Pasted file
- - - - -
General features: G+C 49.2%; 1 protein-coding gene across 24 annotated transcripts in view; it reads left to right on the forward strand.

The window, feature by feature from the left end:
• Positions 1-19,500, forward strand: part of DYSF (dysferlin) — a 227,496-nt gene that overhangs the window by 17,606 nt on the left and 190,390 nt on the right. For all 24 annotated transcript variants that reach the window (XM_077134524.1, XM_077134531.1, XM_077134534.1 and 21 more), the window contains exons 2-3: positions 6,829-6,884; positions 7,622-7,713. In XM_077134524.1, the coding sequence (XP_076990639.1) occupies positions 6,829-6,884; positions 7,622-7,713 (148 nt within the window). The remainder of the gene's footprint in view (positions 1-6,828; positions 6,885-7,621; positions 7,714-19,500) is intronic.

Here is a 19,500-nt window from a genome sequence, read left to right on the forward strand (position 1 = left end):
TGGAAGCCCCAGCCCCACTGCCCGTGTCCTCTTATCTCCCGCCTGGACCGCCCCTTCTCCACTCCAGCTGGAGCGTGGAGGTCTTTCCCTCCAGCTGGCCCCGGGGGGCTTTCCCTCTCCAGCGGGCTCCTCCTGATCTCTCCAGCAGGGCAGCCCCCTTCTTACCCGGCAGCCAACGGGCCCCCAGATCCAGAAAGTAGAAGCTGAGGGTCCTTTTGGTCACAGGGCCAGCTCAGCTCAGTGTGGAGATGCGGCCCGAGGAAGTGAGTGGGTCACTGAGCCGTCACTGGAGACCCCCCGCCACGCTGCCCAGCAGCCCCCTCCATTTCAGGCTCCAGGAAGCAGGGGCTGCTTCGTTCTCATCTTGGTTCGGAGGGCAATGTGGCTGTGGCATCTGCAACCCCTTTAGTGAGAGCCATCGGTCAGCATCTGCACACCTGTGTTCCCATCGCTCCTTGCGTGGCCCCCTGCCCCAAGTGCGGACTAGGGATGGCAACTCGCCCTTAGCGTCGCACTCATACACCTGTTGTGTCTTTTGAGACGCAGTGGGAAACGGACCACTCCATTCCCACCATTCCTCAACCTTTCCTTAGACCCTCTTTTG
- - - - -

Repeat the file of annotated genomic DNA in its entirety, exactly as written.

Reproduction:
General features: G+C 49.2%; 1 protein-coding gene across 24 annotated transcripts in view; it reads left to right on the forward strand.

The window, feature by feature from the left end:
• Positions 1-19,500, forward strand: part of DYSF (dysferlin) — a 227,496-nt gene that overhangs the window by 17,606 nt on the left and 190,390 nt on the right. For all 24 annotated transcript variants that reach the window (XM_077134524.1, XM_077134531.1, XM_077134534.1 and 21 more), the window contains exons 2-3: positions 6,829-6,884; positions 7,622-7,713. In XM_077134524.1, the coding sequence (XP_076990639.1) occupies positions 6,829-6,884; positions 7,622-7,713 (148 nt within the window). The remainder of the gene's footprint in view (positions 1-6,828; positions 6,885-7,621; positions 7,714-19,500) is intronic.

Here is a 19,500-nt window from a genome sequence, read left to right on the forward strand (position 1 = left end):
TGGAAGCCCCAGCCCCACTGCCCGTGTCCTCTTATCTCCCGCCTGGACCGCCCCTTCTCCACTCCAGCTGGAGCGTGGAGGTCTTTCCCTCCAGCTGGCCCCGGGGGGCTTTCCCTCTCCAGCGGGCTCCTCCTGATCTCTCCAGCAGGGCAGCCCCCTTCTTACCCGGCAGCCAACGGGCCCCCAGATCCAGAAAGTAGAAGCTGAGGGTCCTTTTGGTCACAGGGCCAGCTCAGCTCAGTGTGGAGATGCGGCCCGAGGAAGTGAGTGGGTCACTGAGCCGTCACTGGAGACCCCCCGCCACGCTGCCCAGCAGCCCCCTCCATTTCAGGCTCCAGGAAGCAGGGGCTGCTTCGTTCTCATCTTGGTTCGGAGGGCAATGTGGCTGTGGCATCTGCAACCCCTTTAGTGAGAGCCATCGGTCAGCATCTGCACACCTGTGTTCCCATCGCTCCTTGCGTGGCCCCCTGCCCCAAGTGCGGACTAGGGATGGCAACTCGCCCTTAGCGTCGCACTCATACACCTGTTGTGTCTTTTGAGACGCAGTGGGAAACGGACCACTCCATTCCCACCATTCCTCAACCTTTCCTTAGACCCTCTTTTG